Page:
The molten slags that are used not only in the continuous caster but also in every metal industry play an important role and affect the quality of products. The authors initially developed the double hot thermocouple technique (DHTT) for in situ observation of mold slag crystallization.
    In this study, the DHTT was further developed to allow the measurement of the overall thermal diffusivity of molten slag applying the principle of the laser flash method. The affecting factors (finite pulse time, shape of pulse and heat loss from sample surface) on the measurement of thermal diffusivity using the DHTT were discussed theoretically using both the analytical and the numerical methods. New relationship between the thermal diffusivity a and the time at half-maximum temperature t0.5 was obtained as follows:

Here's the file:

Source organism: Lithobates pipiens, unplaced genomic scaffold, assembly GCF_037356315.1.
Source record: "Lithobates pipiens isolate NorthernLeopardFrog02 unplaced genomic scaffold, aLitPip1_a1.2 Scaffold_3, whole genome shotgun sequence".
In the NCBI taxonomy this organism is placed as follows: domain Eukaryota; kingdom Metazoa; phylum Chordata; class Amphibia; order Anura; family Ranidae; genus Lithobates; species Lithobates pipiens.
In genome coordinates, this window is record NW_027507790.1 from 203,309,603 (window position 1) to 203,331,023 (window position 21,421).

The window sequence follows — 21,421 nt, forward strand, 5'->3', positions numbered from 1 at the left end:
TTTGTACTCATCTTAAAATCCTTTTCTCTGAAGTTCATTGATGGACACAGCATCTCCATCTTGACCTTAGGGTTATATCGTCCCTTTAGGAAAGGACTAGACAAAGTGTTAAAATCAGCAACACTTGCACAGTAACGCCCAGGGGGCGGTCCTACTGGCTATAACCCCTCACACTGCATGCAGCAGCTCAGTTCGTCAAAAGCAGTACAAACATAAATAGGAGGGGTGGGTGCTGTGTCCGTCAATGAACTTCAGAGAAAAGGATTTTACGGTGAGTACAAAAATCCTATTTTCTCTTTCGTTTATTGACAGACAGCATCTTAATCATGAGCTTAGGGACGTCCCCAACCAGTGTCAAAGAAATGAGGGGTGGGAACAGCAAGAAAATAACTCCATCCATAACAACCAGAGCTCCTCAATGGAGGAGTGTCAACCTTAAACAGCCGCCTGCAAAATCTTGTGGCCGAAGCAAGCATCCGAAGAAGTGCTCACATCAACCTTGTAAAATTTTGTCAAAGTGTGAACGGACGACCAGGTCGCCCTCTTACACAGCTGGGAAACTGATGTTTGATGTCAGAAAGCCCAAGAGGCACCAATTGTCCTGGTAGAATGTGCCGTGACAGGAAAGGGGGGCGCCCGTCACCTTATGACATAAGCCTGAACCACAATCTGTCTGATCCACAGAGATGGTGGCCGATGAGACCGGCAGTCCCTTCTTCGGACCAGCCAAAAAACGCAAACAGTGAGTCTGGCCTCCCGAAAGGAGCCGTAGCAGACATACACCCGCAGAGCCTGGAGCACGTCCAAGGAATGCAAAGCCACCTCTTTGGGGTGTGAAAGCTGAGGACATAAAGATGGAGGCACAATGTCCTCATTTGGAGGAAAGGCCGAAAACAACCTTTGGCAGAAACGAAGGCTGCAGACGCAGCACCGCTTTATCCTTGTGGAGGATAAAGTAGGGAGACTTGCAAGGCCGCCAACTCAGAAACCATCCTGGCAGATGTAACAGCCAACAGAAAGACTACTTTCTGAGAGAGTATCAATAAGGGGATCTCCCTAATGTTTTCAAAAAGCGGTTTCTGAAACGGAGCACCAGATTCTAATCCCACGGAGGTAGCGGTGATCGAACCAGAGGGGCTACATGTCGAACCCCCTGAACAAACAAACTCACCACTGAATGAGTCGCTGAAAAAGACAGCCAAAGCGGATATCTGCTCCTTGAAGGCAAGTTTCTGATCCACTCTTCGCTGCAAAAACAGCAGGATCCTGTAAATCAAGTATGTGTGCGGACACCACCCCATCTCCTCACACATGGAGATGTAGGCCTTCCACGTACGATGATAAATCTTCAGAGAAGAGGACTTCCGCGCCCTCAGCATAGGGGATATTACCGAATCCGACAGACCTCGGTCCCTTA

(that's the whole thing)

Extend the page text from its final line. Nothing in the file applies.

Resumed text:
a(×104m2/s) = 0.000707(t0.5/tp)-1.8946

    The thermal diffusivity obtained from the experimental half-maximum time t0.5/tp (tp is the time of peak on the heat pulse) was in good agreement with the one from literature.
  • Effect of Mg and Si on the Microstructure and Corrosion Behavior of Zn–Al Hot Dip Coatings on Low Carbon Steel

    pp. 80-85

    Bookmark

    You can use this feature after you logged into the site.
    Please click the button below.

    Log in / Sign Up

    DOI:10.2355/isijinternational.42.80